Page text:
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Wednesday, 6 June, 2001, 10:54 GMT 11:54 UK
Belly dancing goes global
Belly dancer, Cairo festival
Belly dancing is getting more popular outside Egypt
By Frank Gardner in Cairo

The classic Egyptian belly dance is a heady mix of quivering limbs, naked navels and suggestive eye contact.

Egyptians say it has been in their blood for thousands of years. Now it has a wider appeal.


It has become an international culture

Amira, costume designer
Egypt has been hosting its biggest ever international festival of belly dancing, with the final night being held on Thursday.

Deborah Koric, from the United States, is one of hundreds of women who have come to Cairo's belly dancing festival, to perfect the art of oriental dance.

"You know, it's ultra-feminine, it's an opportunity to live that goddess that everybody has inside them," says Ms Koric. "There's very few opportunities in the world today with women as they are and having to be masculine and enter the working world.

Belly dancer, Cairo festival
There is a lot of competition to be the best
"For me, I've been living this life for the last 24 years and I never get tired of it. I'm totally obsessed with Middle Eastern dance."

Backstage, in the dressing rooms, there is nervous excitement. Women from New Zealand, Germany, and elsewhere are trying on their new costumes, about to perform in front of a sceptical Egyptian audience. They have been practising for months, but for many, this is their first time onstage.

The lights go on, the women gyrate, the audience loves it. As westerners, the women are allowed to go bare-bellied - Egyptians are supposed to cover their midriffs with see-through gauze.

Better than the rest?

The costumes for this show were made by a well-known Egyptian designer, Amira. She sees this event as a way of bridging world cultures.


They will never, never match us

Suhair Zaki, Egyptian dancer
"It has become an international culture," she says. "It has been a wonderful sort of breaking the barrier between East and West.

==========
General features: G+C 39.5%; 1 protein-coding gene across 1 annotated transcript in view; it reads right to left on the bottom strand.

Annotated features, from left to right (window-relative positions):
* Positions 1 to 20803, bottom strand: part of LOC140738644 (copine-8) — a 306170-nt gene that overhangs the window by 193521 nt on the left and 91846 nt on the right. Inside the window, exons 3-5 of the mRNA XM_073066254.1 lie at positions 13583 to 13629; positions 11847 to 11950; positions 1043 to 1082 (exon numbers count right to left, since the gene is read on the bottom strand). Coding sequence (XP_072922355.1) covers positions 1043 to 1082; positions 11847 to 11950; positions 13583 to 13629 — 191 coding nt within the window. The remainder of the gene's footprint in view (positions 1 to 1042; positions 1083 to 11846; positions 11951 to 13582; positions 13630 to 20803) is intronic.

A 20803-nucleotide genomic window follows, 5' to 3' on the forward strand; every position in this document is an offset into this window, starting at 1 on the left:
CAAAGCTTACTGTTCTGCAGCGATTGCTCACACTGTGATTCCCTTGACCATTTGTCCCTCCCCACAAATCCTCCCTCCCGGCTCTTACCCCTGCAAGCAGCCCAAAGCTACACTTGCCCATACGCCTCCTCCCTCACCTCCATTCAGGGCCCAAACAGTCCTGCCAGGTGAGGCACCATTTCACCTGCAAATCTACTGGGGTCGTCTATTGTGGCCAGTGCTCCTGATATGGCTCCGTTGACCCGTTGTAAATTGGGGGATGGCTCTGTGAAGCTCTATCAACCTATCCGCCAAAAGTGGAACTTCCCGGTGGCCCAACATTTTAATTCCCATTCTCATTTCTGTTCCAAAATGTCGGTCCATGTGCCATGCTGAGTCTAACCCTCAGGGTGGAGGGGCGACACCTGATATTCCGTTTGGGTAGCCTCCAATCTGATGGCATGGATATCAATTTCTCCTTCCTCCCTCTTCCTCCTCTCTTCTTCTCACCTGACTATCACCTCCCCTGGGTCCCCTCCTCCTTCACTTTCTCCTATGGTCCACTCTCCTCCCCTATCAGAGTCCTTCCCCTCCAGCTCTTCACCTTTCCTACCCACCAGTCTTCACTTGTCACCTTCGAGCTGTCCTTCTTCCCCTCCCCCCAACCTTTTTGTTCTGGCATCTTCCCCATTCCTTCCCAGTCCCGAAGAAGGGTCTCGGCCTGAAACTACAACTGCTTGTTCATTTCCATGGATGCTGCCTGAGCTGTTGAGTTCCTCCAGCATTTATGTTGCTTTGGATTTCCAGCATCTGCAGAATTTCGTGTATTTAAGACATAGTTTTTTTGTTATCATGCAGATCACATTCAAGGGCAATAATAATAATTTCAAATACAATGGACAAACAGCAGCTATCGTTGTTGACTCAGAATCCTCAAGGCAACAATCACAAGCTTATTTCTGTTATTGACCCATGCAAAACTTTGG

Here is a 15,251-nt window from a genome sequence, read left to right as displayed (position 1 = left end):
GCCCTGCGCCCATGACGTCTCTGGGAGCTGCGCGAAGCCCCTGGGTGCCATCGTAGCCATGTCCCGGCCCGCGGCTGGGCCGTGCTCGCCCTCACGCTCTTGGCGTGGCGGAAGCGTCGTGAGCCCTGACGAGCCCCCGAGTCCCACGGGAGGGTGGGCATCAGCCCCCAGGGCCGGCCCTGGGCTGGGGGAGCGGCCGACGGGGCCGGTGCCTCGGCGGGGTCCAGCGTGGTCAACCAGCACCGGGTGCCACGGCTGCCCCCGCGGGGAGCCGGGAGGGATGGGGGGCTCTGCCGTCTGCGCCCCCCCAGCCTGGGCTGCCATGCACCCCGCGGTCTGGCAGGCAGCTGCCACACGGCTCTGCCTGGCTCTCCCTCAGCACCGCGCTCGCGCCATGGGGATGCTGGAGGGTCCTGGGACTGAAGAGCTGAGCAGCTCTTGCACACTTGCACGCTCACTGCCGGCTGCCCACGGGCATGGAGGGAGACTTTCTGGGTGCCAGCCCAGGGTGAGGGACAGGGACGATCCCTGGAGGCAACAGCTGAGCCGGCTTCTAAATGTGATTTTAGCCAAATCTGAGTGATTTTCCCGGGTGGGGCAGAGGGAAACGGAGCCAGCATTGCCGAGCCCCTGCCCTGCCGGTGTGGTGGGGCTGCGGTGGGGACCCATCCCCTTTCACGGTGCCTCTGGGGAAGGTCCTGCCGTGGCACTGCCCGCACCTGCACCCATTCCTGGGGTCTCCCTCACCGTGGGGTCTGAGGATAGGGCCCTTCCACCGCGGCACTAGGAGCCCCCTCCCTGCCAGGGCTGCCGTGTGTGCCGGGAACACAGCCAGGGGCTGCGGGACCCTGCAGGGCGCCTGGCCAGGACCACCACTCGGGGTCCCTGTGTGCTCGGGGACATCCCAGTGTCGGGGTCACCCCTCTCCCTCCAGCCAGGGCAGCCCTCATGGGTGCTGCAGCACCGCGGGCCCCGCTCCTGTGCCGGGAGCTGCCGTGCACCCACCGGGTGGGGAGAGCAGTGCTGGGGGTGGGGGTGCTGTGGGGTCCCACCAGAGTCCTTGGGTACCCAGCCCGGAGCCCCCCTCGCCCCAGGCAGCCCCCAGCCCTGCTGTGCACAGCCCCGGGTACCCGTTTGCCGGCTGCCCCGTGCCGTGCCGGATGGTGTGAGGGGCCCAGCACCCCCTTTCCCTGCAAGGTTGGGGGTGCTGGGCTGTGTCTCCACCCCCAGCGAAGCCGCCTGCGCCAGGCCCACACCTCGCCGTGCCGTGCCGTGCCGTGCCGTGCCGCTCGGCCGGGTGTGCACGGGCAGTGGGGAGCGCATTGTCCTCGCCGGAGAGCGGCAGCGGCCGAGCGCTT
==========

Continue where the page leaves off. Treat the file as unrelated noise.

"It has become a common language which people said East and West shall never meet, well here we are in belly dancing. They have met."

In the morning it is back to school at the festival's dance classes. The women are learning all they can, from a local expert. At $60 a session, most Egyptians could not afford these classes.

But will the visiting students ever become great belly dancers? Egypt's Suhair Zaki, who once danced before former US President Richard Nixon, thinks not.

Belly dancer
Egyptian dancers are supposed to cover their midriffs with gauze
"They will never be up to the Egyptian standards, the Egyptian belly dancers' standards," she says. "They don't have the lively spirit, they don't have the sense of humour and they don't have the musical ear.

"They only perform steps that they learn - 1,2,3,4. But they don't have the spirit.

"They will never, never match us"

Objections

But out on the streets of Cairo, the Islamic revival has taken its toll on this controversial dance. Most Egyptians now consider its lewd movements to be 'haraam' - forbidden by Islam. Today, there are almost no new faces bursting onto the Egyptian belly dancing scene.

Islamists, like the MP, Mohammed Mursi, say this is just as well, for a number of reasons.

"From the viewpoint of our religion, it's not allowed, it's forbidden," he says. "It's a bad thing for a woman to show off her body to the public.

"And also, the situation we are living in now, when we see [Israeli Prime Minister] Sharon threatening our society, the Egyptian society... I think our priority lists shouldn't be starting by making such a festival".

But back at the festival, the dance goes on. It is almost an act of defiance for an activity that is struggling to survive against the odds. And while belly dancing may now be in decline in Egypt, it looks set to take the rest of the world by storm.

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